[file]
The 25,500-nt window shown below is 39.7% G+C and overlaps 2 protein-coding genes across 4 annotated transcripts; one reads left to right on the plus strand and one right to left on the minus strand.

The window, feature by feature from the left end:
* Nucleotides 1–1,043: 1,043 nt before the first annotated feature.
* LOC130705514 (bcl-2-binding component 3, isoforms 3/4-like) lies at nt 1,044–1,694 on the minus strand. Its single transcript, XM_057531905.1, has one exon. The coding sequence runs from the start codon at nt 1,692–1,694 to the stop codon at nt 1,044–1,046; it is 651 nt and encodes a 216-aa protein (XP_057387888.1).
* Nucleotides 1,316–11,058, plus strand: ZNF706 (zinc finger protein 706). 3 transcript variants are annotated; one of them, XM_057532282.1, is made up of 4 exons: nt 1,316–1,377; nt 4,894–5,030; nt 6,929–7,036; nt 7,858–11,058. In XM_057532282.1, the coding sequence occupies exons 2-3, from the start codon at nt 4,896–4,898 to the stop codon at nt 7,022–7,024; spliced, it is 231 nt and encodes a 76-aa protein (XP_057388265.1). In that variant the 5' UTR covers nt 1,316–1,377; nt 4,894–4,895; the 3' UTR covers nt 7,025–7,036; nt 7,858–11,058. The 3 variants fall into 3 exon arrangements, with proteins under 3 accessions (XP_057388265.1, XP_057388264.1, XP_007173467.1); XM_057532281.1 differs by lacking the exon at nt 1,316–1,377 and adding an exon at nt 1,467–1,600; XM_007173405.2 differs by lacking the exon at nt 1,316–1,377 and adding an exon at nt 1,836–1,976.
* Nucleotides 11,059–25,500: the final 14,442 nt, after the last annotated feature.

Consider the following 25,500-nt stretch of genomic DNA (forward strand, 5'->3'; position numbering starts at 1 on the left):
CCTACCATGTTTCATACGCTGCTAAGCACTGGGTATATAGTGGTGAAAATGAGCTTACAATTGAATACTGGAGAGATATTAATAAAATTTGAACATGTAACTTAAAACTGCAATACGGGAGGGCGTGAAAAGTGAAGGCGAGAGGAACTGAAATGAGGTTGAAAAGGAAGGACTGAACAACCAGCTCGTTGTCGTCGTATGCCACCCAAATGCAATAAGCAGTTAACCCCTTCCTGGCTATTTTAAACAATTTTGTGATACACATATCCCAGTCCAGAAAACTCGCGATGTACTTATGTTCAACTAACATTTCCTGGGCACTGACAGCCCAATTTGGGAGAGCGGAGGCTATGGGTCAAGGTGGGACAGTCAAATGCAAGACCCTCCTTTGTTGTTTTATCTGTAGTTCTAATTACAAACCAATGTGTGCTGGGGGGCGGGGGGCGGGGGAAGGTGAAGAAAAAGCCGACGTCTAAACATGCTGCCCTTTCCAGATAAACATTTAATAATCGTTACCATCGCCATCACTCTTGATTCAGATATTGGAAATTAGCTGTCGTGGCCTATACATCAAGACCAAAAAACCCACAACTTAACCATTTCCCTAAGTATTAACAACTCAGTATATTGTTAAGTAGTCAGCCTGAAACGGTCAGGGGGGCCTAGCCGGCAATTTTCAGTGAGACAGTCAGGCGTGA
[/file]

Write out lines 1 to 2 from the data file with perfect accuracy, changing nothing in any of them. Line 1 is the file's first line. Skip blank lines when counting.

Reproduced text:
The 25,500-nt window shown below is 39.7% G+C and overlaps 2 protein-coding genes across 4 annotated transcripts; one reads left to right on the plus strand and one right to left on the minus strand.

The window, feature by feature from the left end: